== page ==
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HUNTINGTON'S DISEASE: FROM MOLECULAR PATHOGENESIS TO CLINICAL TREATMENT

Abstract

Srijita Dutta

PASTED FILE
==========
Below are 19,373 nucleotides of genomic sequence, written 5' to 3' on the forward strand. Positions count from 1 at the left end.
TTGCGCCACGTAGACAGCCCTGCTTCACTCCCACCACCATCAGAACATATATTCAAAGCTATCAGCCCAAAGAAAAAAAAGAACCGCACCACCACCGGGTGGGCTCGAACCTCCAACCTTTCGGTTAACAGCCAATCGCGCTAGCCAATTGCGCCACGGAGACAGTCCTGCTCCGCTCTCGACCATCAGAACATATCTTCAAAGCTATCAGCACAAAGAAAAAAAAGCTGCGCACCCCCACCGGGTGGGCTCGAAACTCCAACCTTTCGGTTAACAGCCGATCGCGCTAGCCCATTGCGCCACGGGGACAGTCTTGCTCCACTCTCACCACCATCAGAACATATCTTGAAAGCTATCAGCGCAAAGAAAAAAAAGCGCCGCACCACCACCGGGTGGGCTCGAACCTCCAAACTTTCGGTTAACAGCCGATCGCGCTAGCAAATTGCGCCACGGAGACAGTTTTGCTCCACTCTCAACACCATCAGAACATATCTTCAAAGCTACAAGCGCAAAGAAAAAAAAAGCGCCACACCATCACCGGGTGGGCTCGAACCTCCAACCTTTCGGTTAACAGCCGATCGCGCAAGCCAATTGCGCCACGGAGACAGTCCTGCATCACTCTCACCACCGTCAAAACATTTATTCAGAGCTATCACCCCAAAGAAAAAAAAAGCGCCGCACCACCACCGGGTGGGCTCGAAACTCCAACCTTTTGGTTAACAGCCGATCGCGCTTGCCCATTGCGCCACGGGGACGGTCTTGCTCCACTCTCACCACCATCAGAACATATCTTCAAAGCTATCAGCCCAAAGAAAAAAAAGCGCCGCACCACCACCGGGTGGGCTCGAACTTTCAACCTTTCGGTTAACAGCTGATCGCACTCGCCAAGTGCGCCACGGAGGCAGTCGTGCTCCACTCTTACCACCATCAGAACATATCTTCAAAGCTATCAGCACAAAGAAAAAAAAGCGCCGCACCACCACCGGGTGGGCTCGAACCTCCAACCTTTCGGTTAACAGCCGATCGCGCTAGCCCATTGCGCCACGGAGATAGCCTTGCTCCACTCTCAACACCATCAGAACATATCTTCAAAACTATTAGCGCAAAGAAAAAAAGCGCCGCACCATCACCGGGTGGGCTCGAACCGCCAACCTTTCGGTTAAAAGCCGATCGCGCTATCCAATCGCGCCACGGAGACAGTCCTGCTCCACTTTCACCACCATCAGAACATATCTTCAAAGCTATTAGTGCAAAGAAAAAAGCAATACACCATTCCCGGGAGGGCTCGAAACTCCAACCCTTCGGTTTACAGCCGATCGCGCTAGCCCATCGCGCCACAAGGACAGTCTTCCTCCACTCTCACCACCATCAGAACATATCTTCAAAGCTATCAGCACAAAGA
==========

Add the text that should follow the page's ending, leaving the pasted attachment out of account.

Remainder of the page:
Huntington disease (HD) is a rare neurodegenerative disorder of the central nervous system characterized by unwanted choreatic movements, behavioral and psychiatric disturbances and dementia. Prevalence in the Caucasian population is estimated at 1/10,000-1/20,000. Mean age at onset of symptoms is 30-50 years. In some cases symptoms start before the age of 20 years with behavior disturbances and learning difficulties at school. HD is an autosomal dominant inherited disease caused by an elongated CAG repeat (36 repeats or more) on the short arm of chromosome 4p16.3 in the Huntingtine gene. Diagnosis is based on clinical symptoms and signs in an individual with a parent with proven HD, and is confirmed by DNA determination. There is no cure. Management should be multidisciplinary and is based on treating symptoms with a view to improving quality of life. The progression of the disease leads to a complete dependency in daily life, which results in patients requiring full-time care, and finally death. Thus, Huntington's disease is also emerging as a model for strategies to develop therapeutic interventions, not only to slow progression of manifest disease but also to delay, or ideally prevent, its onset

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